Supervolcanoes and Earthquakes

As all eyes have been on New Orleans and the devastation wrought by Hurricane Katrina, my thoughts have also gone to our preparedness for other disasters which could make New Orleans look trivial in comparison. Earthquakes and other seismic events are the biggest possibilities and several things have hit my radar screen recently I’d like to share with you.

Just so you know, I’m a “glass is half full” guy and not paranoid, but my day job requires that I wear a risk assessment hat — being always alert to upside and downside while performing scenario planning that includes worst-case  — and the effects of the below are worst-case…or are they?

Supervolcanoes
Some months ago my son and I watched a Discovery program about Supervolcanoes and the fact that Yellowstone Nat’l Park officials were alerted to a “tipping” of Yellowstone Lake (water became shallower on one end and deeper on the other…like tipping a bowl of water). Seems that the magma chamber under a >50 square mile area of the Park was bulging. Though the risk of a supervolcano erupting in any foreseeable near term future is quite small (though truly unknown), I’ve been to Yellowstone as a kid and seen many of these seismic areas in person and know how close this activity is to the surface. It was a fascinating program while simultaneously disturbing.

The thrust of the program was that this 50+ square mile area could explode (as it had in the past) as a supervolcano, spewing ash and debris in to the air and plunging the world in to a something akin to a nuclear winter.

What about Cascadia and the mystery of the bulge?

 

The Mystery of the Oregon Bulge
A 100 square mile area near Bend, Oregon is bulging (two guys reading this headline on a podcast said, “Maybe Oregon is aroused?” After laughing out loud, I went back to wondering what was up seismically and what the effects might be). Could be another volcano in the making or might be a shift in magma that sits underneath the Cascade mountain range. In any event, something is going on in the Earth and it’s a growing concern for officials there as well as people in Oregon (I have a great-aunt who lives in Bend).

Is a Cascadian earthquake imminent?
After my recent trip to Seattle, I was at home flipping channels and came across the Science Channel’s show about the Cascadian subduction zone that will, at some point (and we’re overdue for it) create a sustained shaking that would have devastating effects for the cities of Vancouver, Seattle and Portland (buildings tipping over, huge tsunami devastating the coast from Northern California to Alaska, substantial loss of life). The tsunami that would result would affect our coast within 30 minutes but there would be ample warning time of hours for other coastal areas to be evacuated around the Pacific Rim. When you think of what just happened in New Orleans and the tragic loss of life certain to occur, imagine the refugees and economic impact along hundreds of miles of our Pacific coast!

Connecting Dots
Hmmm….a bulge twice as large as the Yellowstone supervolcano area occurring in Oregon. Concern over a Cascadian earthquake. Then I come across this article detailing that there is a slow seismic slip event underway in the Pacific Northwest that has fractionally increased our chances of a Cascadian earthquake…but increased it nonetheless. There’s a lot going on ‘under’ the western United States that certainly seem to be major warning signs that we should heed.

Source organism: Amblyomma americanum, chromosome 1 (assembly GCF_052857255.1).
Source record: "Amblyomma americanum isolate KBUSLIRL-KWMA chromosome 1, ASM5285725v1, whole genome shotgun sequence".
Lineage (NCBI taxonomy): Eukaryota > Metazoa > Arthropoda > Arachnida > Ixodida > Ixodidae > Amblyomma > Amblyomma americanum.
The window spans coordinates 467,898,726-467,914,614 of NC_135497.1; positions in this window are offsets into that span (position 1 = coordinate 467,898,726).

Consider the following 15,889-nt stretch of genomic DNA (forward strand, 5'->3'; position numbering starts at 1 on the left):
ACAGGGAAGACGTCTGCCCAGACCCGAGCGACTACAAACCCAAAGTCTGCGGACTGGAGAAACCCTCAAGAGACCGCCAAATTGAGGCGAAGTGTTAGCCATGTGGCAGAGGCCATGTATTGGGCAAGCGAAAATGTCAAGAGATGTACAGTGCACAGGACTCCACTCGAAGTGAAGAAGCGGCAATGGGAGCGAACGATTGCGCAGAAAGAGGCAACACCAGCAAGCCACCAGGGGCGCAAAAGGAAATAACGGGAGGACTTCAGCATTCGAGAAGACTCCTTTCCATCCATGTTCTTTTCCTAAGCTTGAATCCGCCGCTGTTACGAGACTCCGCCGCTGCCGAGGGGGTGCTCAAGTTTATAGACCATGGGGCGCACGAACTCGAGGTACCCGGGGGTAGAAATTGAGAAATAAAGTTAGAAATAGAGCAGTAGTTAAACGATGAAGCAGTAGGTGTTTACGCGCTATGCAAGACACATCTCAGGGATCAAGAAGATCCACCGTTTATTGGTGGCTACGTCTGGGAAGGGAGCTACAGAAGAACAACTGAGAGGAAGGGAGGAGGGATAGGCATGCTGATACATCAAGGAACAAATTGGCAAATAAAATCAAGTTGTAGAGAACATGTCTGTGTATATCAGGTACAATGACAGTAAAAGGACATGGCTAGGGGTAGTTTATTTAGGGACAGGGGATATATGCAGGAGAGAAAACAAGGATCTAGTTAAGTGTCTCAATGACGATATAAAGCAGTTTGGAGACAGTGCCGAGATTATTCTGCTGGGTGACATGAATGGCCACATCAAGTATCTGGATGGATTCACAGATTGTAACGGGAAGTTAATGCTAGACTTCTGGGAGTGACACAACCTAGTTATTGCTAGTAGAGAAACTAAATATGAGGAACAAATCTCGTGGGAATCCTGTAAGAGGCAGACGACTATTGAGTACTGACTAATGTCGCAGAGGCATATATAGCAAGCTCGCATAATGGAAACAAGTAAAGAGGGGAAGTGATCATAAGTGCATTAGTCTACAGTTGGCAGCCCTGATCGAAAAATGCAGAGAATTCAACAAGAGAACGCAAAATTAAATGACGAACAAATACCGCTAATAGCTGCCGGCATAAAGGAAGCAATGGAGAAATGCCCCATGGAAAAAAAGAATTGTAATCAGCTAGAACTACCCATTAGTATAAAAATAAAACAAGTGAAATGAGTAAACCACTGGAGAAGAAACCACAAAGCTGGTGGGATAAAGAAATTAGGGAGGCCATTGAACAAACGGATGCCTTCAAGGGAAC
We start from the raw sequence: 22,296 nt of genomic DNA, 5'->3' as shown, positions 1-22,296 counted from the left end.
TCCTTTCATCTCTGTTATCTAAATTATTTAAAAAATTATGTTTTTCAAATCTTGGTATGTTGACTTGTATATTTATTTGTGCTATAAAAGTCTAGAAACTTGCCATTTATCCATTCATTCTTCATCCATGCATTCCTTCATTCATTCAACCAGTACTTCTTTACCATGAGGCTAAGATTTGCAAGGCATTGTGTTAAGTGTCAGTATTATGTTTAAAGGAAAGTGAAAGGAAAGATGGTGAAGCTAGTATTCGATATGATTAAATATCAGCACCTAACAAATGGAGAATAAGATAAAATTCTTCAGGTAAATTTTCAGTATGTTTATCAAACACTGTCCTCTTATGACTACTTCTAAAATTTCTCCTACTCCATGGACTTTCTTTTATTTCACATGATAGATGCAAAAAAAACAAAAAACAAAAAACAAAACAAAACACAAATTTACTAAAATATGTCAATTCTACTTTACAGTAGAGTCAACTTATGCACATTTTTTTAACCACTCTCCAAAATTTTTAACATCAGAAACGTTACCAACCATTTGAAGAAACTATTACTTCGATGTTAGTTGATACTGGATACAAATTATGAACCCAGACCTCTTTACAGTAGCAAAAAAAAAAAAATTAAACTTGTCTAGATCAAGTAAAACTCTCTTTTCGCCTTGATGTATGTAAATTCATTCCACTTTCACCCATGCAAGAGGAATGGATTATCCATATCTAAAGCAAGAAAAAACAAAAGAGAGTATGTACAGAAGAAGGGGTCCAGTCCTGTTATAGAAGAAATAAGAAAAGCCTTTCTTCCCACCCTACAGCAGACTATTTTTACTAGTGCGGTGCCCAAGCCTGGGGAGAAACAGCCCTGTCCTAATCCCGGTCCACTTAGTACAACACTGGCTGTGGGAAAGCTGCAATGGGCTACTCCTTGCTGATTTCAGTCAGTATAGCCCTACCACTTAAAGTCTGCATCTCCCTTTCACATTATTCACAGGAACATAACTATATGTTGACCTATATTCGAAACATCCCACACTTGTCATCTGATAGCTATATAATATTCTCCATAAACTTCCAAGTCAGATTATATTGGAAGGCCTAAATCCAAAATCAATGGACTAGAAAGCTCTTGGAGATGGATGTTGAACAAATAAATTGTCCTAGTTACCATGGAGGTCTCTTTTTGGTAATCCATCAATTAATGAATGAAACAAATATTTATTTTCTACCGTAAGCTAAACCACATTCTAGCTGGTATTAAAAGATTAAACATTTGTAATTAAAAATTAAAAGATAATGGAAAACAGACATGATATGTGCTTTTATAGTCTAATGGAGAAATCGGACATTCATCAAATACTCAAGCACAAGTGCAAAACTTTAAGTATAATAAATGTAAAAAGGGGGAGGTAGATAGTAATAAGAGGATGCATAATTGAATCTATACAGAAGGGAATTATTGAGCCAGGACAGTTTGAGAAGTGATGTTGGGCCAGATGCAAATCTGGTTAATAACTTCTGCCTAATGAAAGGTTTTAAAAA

Though I can sit here in Minnesota with little chance of an earthquake or volcano directly killing my family or me, the fallout from a supervolcano/earthquake major disaster would dramatically affect us all and the devastation, loss of life, and economic fallout would be unparalleled in human history. By the way, the Central US is not immune to natural disasters of this type. The New Madrid fault runs along the Mississippi River basin and the Mississippi even ran backwards in 1812 during the last major quake along this faultline (three of the largest earthquakes in US history occurred near New Madrid, MO in 1811 & 1812).

Could we cope with a major multi-city disaster?
It’s almost inconceivable to ponder what would happen if a major Cascadian earthquake occurred, if a supervolcano in Yellowstone exploded, or a new volcano was formed and erupted near major population centers. That’s just here in the United States. There are hot zones like this all over the world and we are all more inextricably intertwined as people and economies globally than ever before…and the momentum of both of these trends is accelerating.

While my assessment of the risk associated with supervolcanoes is low, earthquake and tsunami risk and damage is high. With the Keystone Kops-like disaster response which just occurred in New Orleans, my confidence in our nation’s ability to cope with events of this magnitude isn’t high…let alone determining how we could possibly afford to recompense all who are affected on such a massive scale.

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2 Comments

  1. Jim on May 1, 2008 at 5:02 am

    There has been some serious activity on the New madrid fault line recently and I’m relatively certain that it is simular to the “Great New Madrid Quake” activity accept with a slightly more northern shift. This would make perfect sense if some of the models that I have seen are correct. The magma pressure zone is on its northern revolution and would account for increased activity in the NW as well.



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About Steve Borsch

Strategist. Learner. Idea Guy. Salesman. Connector of Dots. Friend. Husband & Dad. CEO. Janitor. More here.

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